By Gregory Nagy

How the first word in Song 1 of Sappho is relevant to her reception in the ancient world—and to various different ways of thinking about the Greek word hetairā

2021.01.15 | By Gregory Nagy §0. In this essay, extracting what I have learned about the meaning of the first word in Song 1 of Sappho in the overall context of studying, in previous essays, the ancient reception of Sappho, I will concentrate on the erotic power of floral perfumes—a power that is driven by Aphrodite and that is poeticized in Sappho’s songs with reference to two boy-loves of the… Read more

The theo-eroticism of mythmaking about Aphrodite’s love for boys like Adonis

2021.01.09 | By Gregory Nagy §0. In a previous study, I used the term theo-eroticism as a way of describing a kind of sexuality that gets transformed into something sublime by way of blending eroticism with divinity. I was following terminology used by exegetes of the Bible in their interpretations of some intensely erotic situations pictured in the Song of Songs, and, although I experimented with applying the terms of… Read more

Back and forth from general to special kinds of erotic love, further variations on a theme of love-on-wings in Song 1 of Sappho and elsewhere

2020.12.25 | By Gregory Nagy §0. In Song 1 of Sappho, as our mind’s eye views the goddess Aphrodite at the moment when she starts driving her chariot drawn by birds called strouthoi and travels in a miraculous instant, with the speed of light, all the way down from the bright heavens above, down to the dark soil of our earthly human existence here below, how are we to imagine… Read more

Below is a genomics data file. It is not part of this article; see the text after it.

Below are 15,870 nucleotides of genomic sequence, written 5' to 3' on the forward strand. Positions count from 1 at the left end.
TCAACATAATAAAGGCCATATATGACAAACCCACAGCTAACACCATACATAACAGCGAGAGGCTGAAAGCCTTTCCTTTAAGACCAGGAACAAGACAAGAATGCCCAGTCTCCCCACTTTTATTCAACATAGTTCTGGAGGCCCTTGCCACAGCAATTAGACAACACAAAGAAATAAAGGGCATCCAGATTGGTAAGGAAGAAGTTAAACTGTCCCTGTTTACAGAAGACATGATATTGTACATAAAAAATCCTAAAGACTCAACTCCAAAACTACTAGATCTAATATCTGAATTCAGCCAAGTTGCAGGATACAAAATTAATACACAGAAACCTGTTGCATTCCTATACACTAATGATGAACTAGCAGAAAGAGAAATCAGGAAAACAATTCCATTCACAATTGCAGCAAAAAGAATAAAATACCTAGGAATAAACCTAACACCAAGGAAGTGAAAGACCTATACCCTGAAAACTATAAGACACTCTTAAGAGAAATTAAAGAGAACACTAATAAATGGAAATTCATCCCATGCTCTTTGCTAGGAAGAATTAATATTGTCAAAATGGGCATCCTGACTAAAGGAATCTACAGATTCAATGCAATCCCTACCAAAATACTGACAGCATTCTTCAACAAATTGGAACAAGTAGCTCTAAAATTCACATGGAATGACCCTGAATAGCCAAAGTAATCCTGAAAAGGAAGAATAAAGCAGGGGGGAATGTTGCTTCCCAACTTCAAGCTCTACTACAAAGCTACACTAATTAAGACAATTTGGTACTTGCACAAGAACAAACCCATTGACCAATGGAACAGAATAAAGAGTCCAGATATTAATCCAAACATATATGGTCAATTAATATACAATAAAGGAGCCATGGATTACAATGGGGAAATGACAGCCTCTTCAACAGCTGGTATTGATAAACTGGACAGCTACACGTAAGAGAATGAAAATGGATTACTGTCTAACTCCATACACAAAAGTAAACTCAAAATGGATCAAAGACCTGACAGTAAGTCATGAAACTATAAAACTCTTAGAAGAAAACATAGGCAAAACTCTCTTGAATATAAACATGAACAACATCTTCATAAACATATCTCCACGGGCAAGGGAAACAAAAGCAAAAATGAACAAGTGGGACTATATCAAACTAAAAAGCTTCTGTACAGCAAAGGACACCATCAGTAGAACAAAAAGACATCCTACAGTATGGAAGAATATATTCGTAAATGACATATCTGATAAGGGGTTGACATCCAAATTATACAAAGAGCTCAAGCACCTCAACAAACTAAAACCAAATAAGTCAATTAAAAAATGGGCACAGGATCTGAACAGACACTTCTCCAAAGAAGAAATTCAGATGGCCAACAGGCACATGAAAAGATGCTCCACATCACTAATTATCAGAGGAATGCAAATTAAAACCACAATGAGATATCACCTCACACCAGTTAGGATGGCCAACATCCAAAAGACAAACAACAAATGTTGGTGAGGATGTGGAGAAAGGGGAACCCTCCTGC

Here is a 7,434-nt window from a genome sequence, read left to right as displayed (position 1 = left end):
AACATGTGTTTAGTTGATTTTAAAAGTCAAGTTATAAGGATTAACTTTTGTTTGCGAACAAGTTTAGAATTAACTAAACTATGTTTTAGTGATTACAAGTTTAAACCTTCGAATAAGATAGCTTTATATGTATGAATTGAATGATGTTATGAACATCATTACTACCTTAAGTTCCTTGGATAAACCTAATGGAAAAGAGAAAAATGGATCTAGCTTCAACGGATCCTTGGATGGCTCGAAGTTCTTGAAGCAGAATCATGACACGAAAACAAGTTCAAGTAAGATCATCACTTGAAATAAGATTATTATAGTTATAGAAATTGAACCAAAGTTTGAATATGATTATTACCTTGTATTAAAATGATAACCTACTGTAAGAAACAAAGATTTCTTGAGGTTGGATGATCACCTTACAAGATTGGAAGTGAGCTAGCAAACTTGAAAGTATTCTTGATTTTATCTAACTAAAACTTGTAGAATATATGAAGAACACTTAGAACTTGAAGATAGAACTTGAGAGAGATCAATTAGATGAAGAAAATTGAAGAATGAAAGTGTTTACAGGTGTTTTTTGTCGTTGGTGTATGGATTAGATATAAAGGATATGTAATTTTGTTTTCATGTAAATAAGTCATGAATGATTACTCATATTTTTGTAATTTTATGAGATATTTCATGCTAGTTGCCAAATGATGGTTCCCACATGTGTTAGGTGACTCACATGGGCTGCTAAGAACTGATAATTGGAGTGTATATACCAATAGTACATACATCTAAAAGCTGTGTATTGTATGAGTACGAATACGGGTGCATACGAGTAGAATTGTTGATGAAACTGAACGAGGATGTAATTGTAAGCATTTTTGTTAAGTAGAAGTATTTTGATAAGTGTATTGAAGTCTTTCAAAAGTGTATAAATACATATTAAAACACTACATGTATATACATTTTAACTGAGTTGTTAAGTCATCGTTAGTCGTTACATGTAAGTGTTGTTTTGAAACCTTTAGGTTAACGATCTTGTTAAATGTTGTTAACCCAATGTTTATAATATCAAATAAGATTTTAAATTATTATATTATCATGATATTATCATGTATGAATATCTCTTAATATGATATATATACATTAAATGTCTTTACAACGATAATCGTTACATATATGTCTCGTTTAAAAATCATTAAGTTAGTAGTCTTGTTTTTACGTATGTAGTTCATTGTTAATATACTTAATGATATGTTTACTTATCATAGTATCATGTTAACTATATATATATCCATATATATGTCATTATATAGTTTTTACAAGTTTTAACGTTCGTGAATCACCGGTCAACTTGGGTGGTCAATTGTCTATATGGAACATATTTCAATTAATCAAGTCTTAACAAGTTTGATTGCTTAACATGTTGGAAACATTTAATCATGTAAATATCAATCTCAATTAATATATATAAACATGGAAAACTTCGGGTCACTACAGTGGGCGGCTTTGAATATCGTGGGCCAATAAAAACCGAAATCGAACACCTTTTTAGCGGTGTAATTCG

From the heavenly to the earthy and back, variations on a theme of love-on-wings in Song 1 of Sappho and elsewhere

2020.12.18 | By Gregory Nagy §0. In this essay, I start by considering the word strouthoi, conventionally translated as ‘sparrows’, in Song 1 of Sappho. At line 10, these birds are seen at a moment of their taking wing. They are pulling behind them, as they fly off, the chariot of the goddess Aphrodite, conveying their divine mistress from her heavenly dwelling and winging their way, full speed, through the… Read more

Some rose-colored visions of the dancing dawn goddess in the painterly art of Sappho and beyond

2020.12.11 | By Gregory Nagy §0. In the “Tithonos Song” of Sappho, the fragmented text of which (“F 58”) has of late been supplemented with newly-found additional papyrus fragments, we read how the amorous goddess of the dawn, Eos, abducted the beautiful hero Tithonos to be her youthful lover—but she was unable to prevent him from slowly turning into an old man, deprived of his youth and beauty. This sad… Read more